Invertebrate Anatomy OnLine
Nebalia pugettensis ©
Copyright 2001 by
This is one of many exercises available from Invertebrate Anatomy OnLine , an Internet laboratory manual for courses in Invertebrate Zoology. Additional exercises can be accessed by clicking on the links to the left. A glossary and chapters on supplies and laboratory techniques are also available. Terminology and phylogeny used in these exercises correspond to usage in the Invertebrate Zoology textbook by Ruppert, Fox, and Barnes (2004). Hyphenated figure callouts refer to figures in the textbook. Callouts that are not hyphenated refer to figures embedded in the exercise. The glossary includes terms from this textbook as well as the laboratory exercises.
Arthropoda P, Mandibulata, Crustacea sP, Eucrustacea, Thoracopoda, Phyllopodomorpha, Ostraca, Malacostraca C, Leptostraca O, Nebaliacea sO, Nebalidae F , (Fig 16-15, 19-67, 19-90)
Arthropoda, by far the largest and most diverse animal taxon, includes chelicerates, insects, myriapods, and crustaceans as well as many extinct taxa such as Trilobitomorpha. The segmented body primitively bears a pair of jointed appendages on each segment. The epidermis secretes a complex cuticular exoskeleton which must be molted to permit increase in size. Extant arthropods exhibit regional specialization in the structure and function of segments and appendages but the ancestor probably had similar appendages on all segments. The body is typically divided into a head and trunk, of which the trunk is often further divided into thorax and abdomen.
The gut consists of foregut, midgut, and hindgut and extends the length of the body from anterior mouth to posterior anus. Foregut and hindgut are epidermal invaginations, being derived from the embryonic stomodeum and proctodeum respectively, and are lined by cuticle, as are all epidermal surfaces of arthropods. The midgut is endodermal and is responsible for most enzyme secretion, hydrolysis, and absorption.
The coelom is reduced to small spaces associated with the gonads and kidney. The functional body cavity is a spacious hemocoel divided by a horizontal diaphragm into a dorsal pericardial sinus and a much larger perivisceral sinus. Sometimes there is a small ventral perineural sinus surrounding the ventral nerve cord.
The hemal system includes a dorsal, contractile, tubular, ostiate heart that pumps blood to the hemocoel. Excretory organs vary with taxon and include Malpighian tubules, saccate nephridia, and nephrocytes. Respiratory organs also vary with taxon and include many types of gills, book lungs, and tracheae.
The nervous system consists of a dorsal, anterior brain of two or three pairs of ganglia, circumenteric connectives, and a paired ventral nerve cord with segmental ganglia and segmental peripheral nerves. Various degrees of condensation and cephalization are found in different taxa.
Development is derived with centrolecithal eggs and superficial cleavage. There is frequently a larva although development is direct in many. Juveniles pass through a series of instars separated by molts until reaching the adult size and reproductive condition. At this time molting and growth may cease or continue, depending on taxon.
Mandibulata is the sister taxon of Chelicerata and in contrast has antennae on the first head segment, mandibles on the third, and maxillae on the fourth. The brain is a syncerebrum with three pairs of ganglia rather than the two of chelicerates. The ancestral mandibulate probably had biramous appendages and a J-shaped gut, posterior-facing mouth, and a ventral food groove. The two highest level mandibulate taxa are Crustacea and Tracheata.
Crustacea is the sister taxon of Tracheata and is different in having antennae on the second head segment resulting in a total of 2 pairs, which is unique. The original crustacean appendages were biramous but uniramous limbs are common in derived taxa. The original tagmata were head but this has been replaced by head, thorax, and abdomen or cephalothorax and abdomen in many taxa. Excretion is via one, sometimes two, pairs of saccate nephridia and respiration is accomplished by a wide variety of gills, sometimes by the body surface. The nauplius is the earliest hatching stage and the naupliar eye consists of three or four median ocelli.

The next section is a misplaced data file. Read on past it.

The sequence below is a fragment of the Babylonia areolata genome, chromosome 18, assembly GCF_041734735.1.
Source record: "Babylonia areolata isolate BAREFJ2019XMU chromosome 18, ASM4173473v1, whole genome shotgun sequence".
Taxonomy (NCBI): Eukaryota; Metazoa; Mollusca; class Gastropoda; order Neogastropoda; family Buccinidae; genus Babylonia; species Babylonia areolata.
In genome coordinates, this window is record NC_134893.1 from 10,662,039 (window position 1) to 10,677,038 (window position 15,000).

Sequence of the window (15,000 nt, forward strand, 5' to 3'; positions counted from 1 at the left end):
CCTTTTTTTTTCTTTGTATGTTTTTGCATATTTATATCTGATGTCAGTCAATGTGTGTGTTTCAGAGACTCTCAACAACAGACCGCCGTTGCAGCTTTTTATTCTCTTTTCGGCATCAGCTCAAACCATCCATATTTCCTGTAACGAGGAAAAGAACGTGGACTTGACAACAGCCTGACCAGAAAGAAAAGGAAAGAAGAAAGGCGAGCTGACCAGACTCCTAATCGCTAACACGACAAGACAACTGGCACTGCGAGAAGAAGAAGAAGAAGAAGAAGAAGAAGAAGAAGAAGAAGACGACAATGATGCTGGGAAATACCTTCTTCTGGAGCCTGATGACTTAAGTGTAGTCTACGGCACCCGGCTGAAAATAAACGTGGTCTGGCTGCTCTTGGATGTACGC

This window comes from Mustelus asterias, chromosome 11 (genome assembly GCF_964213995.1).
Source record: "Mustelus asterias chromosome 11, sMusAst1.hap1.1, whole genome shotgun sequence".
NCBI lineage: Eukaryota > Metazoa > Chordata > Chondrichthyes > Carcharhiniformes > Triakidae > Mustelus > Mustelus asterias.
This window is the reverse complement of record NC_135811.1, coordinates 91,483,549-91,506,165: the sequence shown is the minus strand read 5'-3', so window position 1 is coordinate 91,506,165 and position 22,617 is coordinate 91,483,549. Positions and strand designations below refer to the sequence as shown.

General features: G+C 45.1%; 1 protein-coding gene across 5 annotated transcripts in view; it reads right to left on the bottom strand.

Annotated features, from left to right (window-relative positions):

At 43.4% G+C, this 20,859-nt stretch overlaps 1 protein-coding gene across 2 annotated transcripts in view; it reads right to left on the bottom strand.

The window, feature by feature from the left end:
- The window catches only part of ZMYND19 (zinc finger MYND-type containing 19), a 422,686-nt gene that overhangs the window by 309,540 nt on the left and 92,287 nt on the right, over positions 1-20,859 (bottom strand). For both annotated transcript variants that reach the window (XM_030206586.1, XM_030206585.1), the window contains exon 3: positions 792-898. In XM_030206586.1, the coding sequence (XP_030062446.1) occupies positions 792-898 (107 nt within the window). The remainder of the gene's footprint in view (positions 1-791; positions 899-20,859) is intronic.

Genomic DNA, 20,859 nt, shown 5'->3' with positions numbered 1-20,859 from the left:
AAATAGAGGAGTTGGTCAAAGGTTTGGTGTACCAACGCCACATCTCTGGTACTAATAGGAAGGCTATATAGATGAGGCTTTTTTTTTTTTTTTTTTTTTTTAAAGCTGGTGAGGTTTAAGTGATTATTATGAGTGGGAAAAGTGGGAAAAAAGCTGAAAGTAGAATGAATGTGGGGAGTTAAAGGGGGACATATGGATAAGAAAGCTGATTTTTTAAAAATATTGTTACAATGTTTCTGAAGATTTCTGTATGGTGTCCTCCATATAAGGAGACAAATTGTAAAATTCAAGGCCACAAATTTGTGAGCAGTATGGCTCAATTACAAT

Eucrustacea includes all Recent crustaceans except the remipedes. The taxon is characterized by a primary tagmosis consisting of heat, thorax, and abdomen although the derived condition of cephalothorax and abdomen is more common. Eight is the maximum number of thoracic segments.
In the ancestral thoracopod the thoracic appendages were turgor appendages used for suspension feeding in conjunction with a ventral food groove. Such appendages and feeding persist in several Recent taxa but have been modified in many others.
The compound eyes are stalked primitively although derived sessile eyes occur in many taxa.
Malacostraca includes most of the large and familiar crustaceans such as crabs, shrimps, lobsters, crayfish, isopods, and amphipods. Primitively the trunk consists of 15 segments, eight in the thorax and seven in the abdomen but in most Recent species the abdomen has only six segments. The female gonopore is on the eighth thoracic segment and the male on the sixth.
The 20 odd known leptostracans, or phyllocaridans, are small benthic marine malacostracans. Recent leptostracans are considered to be relics of a larger Cambrian taxon. The enormous bivalve carapace encloses the thorax and most of the abdomen. The compound eyes are stalked. No thoracic segments are fused with the head and there is thus no cephalothorax and no maxillipeds. The eight thoracopods are biramous phyllopods. The rostrum has a small anterior region, the rostrum. The abdomen is seven, not six, segmented. The anterior abdominal appendages are biramous and well developed natatory legs. The posterior abdominal appendages are vestigial or absent. The large telson bears the anus and caudal furca. The heart is a long multiostiate tube extending most of the length of the animal. The animals are gonochoric and the gonads are long tubes. The long nerve cord bears 17 ganglia.
Nebalia bipes occurs in vegetated areas of the northeastern coast and in Europe. Nebalia pugettensis is common on the west coast of North America in algae and mud near the low tide line. Nebalia is also found in the Florida Keys. The differences between the species are minor and any can be used for this study. Living or preserved specimens can be used.
Conduct the study in liquid in a small glass culture dish. Living specimens should be in isotonic magnesium chloride. Preserved material should be in tapwater.